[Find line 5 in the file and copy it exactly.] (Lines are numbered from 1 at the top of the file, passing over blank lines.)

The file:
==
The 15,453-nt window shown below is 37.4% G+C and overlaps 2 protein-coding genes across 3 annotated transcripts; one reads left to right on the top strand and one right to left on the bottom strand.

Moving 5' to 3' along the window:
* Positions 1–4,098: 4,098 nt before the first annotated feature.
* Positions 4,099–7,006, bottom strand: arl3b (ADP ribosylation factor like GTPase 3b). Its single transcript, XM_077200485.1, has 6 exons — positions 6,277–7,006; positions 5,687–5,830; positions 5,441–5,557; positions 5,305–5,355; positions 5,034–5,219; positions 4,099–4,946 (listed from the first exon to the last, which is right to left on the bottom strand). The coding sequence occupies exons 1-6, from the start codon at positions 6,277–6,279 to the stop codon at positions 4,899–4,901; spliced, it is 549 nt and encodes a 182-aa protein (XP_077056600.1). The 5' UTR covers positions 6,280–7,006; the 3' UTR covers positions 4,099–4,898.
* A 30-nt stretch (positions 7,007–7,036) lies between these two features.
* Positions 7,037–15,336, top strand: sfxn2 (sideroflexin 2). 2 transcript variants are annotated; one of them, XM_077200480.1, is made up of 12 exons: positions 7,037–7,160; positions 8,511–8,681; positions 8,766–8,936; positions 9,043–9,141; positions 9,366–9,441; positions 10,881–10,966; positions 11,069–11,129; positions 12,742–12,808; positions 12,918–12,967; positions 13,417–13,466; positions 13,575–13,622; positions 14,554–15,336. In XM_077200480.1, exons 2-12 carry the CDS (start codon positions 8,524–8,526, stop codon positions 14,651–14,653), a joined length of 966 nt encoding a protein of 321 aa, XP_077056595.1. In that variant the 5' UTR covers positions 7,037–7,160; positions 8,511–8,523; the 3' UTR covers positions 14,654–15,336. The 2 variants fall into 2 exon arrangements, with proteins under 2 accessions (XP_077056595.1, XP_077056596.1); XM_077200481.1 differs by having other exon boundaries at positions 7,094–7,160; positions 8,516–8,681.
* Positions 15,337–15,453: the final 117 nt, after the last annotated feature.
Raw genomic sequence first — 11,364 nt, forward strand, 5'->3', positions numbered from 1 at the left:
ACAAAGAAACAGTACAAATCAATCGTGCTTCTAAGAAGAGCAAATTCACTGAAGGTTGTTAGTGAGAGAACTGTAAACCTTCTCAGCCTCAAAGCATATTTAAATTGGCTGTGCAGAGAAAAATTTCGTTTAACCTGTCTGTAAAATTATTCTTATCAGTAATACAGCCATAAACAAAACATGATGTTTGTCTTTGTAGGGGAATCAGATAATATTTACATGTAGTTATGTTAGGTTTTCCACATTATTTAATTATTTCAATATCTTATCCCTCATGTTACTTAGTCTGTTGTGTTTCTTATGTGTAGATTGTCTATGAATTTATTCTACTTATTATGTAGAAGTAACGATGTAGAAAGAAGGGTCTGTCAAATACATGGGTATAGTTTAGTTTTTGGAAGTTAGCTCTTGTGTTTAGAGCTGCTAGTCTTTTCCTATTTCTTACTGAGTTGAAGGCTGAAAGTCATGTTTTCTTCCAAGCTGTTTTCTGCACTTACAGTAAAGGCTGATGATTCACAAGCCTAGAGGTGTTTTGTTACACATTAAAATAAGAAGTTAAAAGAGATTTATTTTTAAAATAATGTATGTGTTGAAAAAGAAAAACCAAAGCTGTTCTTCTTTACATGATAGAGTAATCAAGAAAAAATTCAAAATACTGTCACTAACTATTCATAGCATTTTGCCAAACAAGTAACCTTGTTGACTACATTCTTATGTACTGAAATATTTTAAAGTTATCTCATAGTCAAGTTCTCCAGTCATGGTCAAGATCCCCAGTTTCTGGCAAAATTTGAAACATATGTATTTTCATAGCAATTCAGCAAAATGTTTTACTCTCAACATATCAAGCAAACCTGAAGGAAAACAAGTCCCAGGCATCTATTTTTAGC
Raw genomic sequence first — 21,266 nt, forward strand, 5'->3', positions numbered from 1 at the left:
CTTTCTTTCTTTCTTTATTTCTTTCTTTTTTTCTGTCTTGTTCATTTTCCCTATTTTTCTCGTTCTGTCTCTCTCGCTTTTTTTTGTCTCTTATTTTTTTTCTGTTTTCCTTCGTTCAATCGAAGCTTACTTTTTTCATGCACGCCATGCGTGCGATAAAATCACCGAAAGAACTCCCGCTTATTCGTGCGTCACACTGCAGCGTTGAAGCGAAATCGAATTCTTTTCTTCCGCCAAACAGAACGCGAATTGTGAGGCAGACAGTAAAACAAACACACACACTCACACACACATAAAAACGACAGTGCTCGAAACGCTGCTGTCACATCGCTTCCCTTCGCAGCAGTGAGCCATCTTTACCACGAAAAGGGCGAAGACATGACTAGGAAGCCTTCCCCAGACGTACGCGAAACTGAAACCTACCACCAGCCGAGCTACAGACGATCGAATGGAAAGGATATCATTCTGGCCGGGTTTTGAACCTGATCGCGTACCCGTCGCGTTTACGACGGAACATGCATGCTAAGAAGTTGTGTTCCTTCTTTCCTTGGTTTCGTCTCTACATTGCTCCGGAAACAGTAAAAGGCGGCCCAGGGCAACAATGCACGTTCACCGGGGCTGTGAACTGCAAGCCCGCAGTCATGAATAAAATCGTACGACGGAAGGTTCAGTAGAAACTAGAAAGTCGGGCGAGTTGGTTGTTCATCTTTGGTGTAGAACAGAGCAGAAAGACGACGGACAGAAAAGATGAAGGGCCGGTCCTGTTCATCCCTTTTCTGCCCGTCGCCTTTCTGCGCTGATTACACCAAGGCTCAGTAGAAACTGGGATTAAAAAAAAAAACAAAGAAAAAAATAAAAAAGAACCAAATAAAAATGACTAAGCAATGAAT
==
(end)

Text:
* A 30-nt stretch (positions 7,007–7,036) lies between these two features.